Embroidery Toppers Part 2: When They Should be Used

In part one, I discussed what embroidery toppers are and why they are useful. In this part, I will show you examples of  why you should use them in specific projects.

Embroidering on Fleece and Felt

Fleece and felt have a nap, so toppers help keep thread from sinking out of sight.

Vintage Heirloom Monograms 2  by Hatched in Africa

This monogrammed blanket project was stitched on fleece. Embroidery designs like this one, with solid fill stitching and satin stitching, can use either heat-away or water-soluble toppers. Both tear away easily, so you don’t need to use heat or water to remove the films.


Valentine Roses 2 by Sweet Heirloom Embroidery

Embroidered on felted wool, the valentine project needed a topper. Lots of detail areas in the florals, pearl edging, and text would make it difficult to tear away either type of topper. Water-soluble would work since the wool was felted and should not shrink any more.

Heat-away toppers will work too, so long as the thread is not nylon. Wool can take the heat. If acrylic felt is used, it could melt when touched with a hot iron.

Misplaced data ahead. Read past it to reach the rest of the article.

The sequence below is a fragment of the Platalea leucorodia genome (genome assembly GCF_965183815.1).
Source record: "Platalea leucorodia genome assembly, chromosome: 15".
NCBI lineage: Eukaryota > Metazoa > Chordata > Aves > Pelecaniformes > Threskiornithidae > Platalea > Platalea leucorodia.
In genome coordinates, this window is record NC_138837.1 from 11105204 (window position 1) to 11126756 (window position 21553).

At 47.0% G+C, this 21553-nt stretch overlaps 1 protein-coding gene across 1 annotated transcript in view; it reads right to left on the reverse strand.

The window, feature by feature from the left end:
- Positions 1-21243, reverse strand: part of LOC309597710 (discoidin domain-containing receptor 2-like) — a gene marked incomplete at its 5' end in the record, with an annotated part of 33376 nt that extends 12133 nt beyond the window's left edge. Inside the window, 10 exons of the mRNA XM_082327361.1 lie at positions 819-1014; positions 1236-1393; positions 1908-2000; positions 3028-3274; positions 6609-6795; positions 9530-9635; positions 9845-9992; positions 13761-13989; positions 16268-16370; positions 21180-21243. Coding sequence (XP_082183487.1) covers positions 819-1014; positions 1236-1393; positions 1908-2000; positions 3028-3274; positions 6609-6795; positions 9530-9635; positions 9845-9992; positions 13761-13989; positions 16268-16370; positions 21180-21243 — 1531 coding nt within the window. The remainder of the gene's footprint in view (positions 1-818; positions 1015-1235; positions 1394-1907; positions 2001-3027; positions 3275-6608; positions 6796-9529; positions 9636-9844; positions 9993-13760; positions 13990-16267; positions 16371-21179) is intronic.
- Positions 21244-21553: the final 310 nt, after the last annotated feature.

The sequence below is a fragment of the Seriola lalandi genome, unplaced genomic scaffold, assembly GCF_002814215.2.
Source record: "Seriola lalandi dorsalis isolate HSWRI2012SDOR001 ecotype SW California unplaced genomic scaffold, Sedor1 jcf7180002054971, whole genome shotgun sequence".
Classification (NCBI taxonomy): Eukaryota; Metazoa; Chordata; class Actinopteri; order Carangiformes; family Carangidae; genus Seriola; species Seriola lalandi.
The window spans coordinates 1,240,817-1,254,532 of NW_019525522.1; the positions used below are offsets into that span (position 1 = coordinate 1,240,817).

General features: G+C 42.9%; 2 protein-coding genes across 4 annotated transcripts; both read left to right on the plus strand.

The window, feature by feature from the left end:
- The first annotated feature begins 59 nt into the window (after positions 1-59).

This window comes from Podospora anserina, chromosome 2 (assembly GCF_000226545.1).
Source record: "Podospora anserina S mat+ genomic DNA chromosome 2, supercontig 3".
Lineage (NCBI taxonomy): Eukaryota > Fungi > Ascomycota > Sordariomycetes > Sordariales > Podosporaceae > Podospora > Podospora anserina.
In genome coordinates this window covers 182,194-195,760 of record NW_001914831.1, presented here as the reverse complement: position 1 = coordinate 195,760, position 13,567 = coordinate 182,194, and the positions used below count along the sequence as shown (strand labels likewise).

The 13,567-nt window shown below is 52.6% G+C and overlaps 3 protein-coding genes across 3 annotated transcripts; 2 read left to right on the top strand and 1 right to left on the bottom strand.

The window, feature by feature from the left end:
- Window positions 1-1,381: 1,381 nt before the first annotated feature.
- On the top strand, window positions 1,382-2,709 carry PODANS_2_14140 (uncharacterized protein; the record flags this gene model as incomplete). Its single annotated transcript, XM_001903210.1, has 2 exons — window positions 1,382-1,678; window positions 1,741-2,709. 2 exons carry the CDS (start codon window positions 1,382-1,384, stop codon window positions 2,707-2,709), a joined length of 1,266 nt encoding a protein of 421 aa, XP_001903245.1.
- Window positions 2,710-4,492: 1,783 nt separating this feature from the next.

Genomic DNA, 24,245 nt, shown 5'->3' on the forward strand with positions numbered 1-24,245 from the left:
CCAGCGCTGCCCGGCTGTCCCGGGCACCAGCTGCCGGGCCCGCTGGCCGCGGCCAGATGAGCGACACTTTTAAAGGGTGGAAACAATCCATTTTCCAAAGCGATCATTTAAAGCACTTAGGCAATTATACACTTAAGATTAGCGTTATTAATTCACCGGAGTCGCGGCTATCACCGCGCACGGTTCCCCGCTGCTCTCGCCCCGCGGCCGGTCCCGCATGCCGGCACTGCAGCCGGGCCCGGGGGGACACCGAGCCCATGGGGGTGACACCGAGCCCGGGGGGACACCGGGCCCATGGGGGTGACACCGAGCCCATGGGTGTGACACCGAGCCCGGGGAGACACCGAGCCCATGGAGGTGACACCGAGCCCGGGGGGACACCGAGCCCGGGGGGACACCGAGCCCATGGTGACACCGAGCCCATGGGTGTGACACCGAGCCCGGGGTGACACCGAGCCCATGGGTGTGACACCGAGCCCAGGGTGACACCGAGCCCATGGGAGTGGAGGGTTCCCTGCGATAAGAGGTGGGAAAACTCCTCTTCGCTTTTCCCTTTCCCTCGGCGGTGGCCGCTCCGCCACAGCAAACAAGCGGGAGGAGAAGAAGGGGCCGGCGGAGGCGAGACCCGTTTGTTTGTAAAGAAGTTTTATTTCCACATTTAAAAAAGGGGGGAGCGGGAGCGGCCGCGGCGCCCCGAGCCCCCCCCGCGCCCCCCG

Embroidering on Knits

You might not think that t-shirts and sweatshirts would need a topper, but using one makes a big difference in stitch quality.

Easter Applique by SewAZ Embroidery

The reason for using a topper on the bunny pull toy shirt project was two fold. One was because of embroidering on a knit. The other reason was because the topper held down the fibers of the fleece applique. That makes for cleaner satin-stitched edges.

Here, either type of topper would work. Each would tear away easily. Water-soluble left under the applique would eventually wash away. After heat-away was used, what wasn’t torn away would not be seen under the applique and would not change the softness of the shirt.